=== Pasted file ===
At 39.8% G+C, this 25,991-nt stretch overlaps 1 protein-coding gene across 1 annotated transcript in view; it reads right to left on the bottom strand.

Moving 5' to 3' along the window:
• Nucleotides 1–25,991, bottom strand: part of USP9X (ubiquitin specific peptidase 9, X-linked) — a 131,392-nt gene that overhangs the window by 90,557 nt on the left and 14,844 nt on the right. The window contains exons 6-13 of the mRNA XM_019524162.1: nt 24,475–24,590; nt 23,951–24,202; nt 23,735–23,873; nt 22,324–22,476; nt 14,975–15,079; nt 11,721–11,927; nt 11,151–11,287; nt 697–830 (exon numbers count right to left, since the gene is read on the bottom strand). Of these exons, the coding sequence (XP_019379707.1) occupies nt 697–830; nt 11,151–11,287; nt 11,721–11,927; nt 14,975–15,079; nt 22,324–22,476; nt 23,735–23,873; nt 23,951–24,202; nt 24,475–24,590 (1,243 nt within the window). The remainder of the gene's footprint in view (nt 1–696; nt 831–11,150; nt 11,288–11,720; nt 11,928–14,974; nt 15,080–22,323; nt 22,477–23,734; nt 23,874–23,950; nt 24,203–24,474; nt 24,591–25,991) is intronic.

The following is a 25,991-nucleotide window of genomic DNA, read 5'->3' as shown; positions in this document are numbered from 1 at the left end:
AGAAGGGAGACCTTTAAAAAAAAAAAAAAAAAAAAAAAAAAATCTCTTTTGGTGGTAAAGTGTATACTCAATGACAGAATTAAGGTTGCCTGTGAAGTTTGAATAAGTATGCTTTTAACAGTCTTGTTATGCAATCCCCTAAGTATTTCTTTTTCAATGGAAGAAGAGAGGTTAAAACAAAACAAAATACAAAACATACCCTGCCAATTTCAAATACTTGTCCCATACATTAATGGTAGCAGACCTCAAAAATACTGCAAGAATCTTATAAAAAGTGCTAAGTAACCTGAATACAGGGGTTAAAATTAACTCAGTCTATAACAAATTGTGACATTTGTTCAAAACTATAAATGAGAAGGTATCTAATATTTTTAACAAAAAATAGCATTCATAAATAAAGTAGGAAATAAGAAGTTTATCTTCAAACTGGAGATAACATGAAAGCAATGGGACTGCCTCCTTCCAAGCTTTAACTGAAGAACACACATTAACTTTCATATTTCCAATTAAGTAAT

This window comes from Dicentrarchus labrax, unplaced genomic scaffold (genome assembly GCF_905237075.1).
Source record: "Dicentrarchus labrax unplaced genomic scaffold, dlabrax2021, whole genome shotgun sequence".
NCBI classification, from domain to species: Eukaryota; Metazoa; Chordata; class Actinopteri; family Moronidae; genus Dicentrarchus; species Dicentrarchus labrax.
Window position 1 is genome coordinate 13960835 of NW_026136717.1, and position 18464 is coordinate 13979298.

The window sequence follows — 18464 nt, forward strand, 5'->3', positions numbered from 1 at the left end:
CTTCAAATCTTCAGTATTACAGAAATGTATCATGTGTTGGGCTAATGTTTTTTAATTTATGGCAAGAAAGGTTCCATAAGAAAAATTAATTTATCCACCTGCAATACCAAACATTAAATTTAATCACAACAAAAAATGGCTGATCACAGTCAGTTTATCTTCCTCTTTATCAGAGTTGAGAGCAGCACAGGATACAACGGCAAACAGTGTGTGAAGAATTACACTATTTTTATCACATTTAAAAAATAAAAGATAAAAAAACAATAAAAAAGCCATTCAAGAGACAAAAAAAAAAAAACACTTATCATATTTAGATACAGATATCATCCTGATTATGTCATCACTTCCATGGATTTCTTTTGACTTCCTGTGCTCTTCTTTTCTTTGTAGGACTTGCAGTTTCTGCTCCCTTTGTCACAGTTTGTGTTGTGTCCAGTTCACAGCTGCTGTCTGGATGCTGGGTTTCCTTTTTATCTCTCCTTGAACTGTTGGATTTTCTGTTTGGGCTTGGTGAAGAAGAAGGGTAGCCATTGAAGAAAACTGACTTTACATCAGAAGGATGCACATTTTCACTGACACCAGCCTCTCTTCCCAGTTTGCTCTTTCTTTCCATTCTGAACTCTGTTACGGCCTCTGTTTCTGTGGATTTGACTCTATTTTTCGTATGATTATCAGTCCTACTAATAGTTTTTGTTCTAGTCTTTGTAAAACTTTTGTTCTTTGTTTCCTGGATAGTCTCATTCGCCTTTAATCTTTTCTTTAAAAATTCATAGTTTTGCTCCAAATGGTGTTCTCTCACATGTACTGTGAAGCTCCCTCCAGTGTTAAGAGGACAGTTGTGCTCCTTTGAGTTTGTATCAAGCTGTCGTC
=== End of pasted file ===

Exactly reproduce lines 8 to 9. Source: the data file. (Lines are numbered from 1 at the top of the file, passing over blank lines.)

NCBI classification, from domain to species: Eukaryota; Metazoa; Chordata; class Actinopteri; family Moronidae; genus Dicentrarchus; species Dicentrarchus labrax.
Window position 1 is genome coordinate 13960835 of NW_026136717.1, and position 18464 is coordinate 13979298.